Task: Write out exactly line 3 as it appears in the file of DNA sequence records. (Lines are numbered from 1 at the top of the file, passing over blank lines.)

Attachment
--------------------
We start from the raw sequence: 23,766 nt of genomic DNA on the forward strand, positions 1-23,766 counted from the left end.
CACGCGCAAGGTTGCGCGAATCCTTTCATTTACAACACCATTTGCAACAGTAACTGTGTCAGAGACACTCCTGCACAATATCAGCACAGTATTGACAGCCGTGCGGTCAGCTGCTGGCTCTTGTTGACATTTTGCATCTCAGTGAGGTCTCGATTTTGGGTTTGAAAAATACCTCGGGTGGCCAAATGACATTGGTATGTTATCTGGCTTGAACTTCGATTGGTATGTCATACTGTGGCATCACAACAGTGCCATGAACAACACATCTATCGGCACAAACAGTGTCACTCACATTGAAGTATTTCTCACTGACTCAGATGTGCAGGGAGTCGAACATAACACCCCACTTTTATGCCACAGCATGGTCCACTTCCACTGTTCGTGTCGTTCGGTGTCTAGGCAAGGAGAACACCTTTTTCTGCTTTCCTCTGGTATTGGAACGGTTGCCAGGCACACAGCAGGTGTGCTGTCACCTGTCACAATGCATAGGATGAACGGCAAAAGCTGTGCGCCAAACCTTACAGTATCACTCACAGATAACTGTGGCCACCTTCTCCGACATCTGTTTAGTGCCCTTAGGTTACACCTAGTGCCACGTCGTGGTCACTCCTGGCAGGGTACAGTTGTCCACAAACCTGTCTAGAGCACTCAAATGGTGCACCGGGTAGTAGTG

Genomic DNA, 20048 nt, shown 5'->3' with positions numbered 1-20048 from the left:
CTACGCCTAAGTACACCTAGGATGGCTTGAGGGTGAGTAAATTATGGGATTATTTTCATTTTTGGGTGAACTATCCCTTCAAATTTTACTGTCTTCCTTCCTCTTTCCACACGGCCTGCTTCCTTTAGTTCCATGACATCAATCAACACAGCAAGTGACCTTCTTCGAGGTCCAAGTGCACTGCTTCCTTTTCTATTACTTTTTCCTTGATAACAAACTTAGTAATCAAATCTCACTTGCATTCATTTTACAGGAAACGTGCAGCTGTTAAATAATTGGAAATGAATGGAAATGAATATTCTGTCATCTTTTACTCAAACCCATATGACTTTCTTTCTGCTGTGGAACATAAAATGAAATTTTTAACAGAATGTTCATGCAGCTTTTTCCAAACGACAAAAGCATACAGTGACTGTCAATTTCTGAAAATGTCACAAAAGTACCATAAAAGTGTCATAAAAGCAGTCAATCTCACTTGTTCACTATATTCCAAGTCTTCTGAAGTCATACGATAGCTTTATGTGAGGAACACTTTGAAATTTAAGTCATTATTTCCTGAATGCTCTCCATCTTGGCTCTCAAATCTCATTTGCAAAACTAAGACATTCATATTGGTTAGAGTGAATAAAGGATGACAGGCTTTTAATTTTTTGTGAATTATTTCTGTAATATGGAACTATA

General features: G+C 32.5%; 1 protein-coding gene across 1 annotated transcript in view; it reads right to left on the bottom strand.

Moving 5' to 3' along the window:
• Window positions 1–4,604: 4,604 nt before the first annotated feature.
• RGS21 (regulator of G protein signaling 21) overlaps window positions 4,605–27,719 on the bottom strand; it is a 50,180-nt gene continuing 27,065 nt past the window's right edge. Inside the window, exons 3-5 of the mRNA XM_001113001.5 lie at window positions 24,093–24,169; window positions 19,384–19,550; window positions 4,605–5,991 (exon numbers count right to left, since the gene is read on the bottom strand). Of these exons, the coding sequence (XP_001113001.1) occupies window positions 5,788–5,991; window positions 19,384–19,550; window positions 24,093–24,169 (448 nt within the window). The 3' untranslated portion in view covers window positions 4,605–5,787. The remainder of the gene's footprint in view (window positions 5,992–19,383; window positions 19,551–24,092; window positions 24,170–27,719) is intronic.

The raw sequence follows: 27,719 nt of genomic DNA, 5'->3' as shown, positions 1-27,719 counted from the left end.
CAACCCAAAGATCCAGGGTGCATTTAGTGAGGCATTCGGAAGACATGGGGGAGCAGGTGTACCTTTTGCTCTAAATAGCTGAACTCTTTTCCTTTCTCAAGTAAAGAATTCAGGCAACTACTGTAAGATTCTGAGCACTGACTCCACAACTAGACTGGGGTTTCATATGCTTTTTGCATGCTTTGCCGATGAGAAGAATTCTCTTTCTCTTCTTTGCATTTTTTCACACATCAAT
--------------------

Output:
Genomic DNA, 20048 nt, shown 5'->3' with positions numbered 1-20048 from the left: